Arnold Kling  

The Government/Slavery Analogy

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Reacting to my recent post on the analogy Robert Higgs drew between libertarianism and abolitionism, a commenter wrote,

Hans Hoppe, hardcore libertarian, once described what may be the crucial difference between a democratic state and slavery: the latter was private and thus unequal. It is a major departure from such private and unequal slavery to posit that everyone can own each other, (even if 'own' is not an attractive word to use, but for analogy's sake). In theory, in a democracy everyone is both 'slave' and 'slavemaster' to everyone else, rendering the concept of 'slave' basically meaningless.

Actually, I do not think that the point of Higgs' analogy is to claim that government is as immoral as slavery (although he might make that argument separately). Instead, the point of the analogy is that government shares with slavery the fact that many people see its elimination as unthinkable. That is, when slavery was widespread, people thought either that a world without slaves was inconceivable or that freeing slaves would lead to chaos.

Similarly, many people think that the abolition of government would be unworkable. I put myself in that camp. I think that humans are status-seeking animals, which gives them a tremendous propensity for disputes, most of which are wildly irrational apart from the status issues involved. In the absence of a hegemonic power, I believe that these disputes will escalate into violence.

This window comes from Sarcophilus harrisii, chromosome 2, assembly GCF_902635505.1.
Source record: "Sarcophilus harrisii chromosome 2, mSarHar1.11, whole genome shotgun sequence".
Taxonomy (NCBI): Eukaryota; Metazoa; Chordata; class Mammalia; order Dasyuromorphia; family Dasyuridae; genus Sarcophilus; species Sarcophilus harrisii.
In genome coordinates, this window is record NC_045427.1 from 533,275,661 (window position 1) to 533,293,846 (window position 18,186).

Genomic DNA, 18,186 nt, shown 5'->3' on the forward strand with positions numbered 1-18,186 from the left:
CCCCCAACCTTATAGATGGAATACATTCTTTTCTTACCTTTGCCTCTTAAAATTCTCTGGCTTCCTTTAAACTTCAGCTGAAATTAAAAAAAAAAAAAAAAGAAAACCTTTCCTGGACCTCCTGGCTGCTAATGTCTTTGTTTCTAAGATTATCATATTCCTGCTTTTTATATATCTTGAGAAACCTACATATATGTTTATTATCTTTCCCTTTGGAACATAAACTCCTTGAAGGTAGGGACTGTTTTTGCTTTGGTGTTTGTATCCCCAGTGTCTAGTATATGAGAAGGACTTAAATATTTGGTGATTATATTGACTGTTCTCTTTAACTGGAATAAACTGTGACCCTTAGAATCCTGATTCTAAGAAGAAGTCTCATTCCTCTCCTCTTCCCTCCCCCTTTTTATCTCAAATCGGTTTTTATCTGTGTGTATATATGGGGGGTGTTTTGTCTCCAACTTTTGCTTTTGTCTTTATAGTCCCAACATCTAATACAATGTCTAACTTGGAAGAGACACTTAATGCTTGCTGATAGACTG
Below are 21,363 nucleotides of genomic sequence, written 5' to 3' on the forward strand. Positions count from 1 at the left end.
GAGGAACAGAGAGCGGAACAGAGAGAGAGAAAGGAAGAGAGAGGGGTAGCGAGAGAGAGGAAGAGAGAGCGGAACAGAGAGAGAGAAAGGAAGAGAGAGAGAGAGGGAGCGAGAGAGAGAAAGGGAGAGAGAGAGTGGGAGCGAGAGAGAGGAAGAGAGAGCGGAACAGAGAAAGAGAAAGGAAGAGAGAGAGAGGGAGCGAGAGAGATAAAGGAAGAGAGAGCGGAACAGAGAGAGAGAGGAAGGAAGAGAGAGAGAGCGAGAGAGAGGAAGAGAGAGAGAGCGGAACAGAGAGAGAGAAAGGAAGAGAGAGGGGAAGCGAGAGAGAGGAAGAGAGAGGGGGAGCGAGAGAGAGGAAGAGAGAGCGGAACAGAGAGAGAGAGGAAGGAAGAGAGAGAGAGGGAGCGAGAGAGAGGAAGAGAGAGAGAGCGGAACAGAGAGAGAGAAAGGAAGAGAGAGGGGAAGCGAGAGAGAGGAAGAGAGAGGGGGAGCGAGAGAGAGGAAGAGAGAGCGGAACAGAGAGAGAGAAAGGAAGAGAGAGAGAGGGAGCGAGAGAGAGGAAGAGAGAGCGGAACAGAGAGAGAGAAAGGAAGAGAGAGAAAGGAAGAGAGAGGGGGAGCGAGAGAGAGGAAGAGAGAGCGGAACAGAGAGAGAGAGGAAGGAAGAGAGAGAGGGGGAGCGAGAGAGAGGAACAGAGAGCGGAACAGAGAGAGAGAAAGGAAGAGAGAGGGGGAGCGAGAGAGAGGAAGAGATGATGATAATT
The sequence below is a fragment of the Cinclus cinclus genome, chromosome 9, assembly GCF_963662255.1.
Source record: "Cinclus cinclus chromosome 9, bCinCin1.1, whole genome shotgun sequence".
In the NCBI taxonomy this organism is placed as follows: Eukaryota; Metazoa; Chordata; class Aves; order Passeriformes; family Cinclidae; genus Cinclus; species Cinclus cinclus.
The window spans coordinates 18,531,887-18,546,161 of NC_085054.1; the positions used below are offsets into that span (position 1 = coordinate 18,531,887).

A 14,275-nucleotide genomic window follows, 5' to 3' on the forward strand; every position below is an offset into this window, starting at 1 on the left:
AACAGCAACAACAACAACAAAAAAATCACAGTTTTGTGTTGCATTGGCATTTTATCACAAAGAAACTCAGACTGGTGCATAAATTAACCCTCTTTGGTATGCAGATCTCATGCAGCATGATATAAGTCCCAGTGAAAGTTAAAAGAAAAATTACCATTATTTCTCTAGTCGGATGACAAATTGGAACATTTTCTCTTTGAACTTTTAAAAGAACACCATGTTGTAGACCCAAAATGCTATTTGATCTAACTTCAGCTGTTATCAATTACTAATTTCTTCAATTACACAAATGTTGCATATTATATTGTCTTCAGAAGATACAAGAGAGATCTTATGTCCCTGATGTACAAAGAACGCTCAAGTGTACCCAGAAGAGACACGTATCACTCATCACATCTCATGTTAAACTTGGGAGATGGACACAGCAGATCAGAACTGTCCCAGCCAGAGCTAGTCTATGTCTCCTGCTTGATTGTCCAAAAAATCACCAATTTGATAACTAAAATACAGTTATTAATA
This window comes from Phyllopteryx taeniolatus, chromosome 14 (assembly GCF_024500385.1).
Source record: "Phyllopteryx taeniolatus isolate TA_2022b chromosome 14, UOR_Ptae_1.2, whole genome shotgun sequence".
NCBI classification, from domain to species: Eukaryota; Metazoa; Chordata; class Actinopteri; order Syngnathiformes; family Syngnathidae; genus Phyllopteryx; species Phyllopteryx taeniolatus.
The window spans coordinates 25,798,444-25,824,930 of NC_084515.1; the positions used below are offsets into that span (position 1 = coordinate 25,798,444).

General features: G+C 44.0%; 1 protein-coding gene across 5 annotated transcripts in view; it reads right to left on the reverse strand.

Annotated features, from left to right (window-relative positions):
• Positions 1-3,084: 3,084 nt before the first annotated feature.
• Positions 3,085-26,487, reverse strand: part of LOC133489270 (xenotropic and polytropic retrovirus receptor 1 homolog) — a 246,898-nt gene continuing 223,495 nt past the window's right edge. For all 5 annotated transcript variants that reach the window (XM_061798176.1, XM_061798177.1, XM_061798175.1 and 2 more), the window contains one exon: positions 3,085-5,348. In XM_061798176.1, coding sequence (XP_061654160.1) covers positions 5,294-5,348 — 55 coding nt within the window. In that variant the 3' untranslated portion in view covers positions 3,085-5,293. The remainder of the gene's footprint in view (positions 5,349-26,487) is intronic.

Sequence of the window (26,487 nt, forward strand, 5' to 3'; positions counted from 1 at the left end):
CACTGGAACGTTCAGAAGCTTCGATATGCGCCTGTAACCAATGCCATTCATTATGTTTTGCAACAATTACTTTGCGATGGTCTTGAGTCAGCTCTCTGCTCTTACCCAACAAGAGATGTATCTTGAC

I call myself a civil societarian. I believe that almost every problem that people look to government to solve could instead be solved by other institutions of civil society. I only want a government that can umpire disputes. The question for someone like me is what stops this umpire from claiming an ever-expanding jurisdiction.

Because I accept this umpiring role as necessary, as far as government goes, I am one of the rationalizers. If abolition of government is the libertarian ideal, then I am a hopeless reactionary.

On the other hand, I am nowhere close to being as romantic about democratic government as the commenter quoted above. Democracy does not mean that everyone is slave and slavemaster to everyone else, as if we have perfect political equality. In the United States today, democracy means that most people have essentially zero political power, and a relative handful of people have almost unimaginable power. The central point of Unchecked and Unbalanced is to call attention to the extreme political inequality that has emerged in the United States, particularly over the past fifty years.

Higgs' analogy appeals to me because I find it totally baffling that so many self-styled progressives are vociferously rooting for this political inequality to increase. They want technocrats making even more decisions, with even fewer political checks and balances. Given my opposition to this growth in political inequality, I find progressive ideology as jawdroppingly appalling as if I had been a 19th-century abolitionist encountering an ideology that says that what the world needs is a lot more slavery.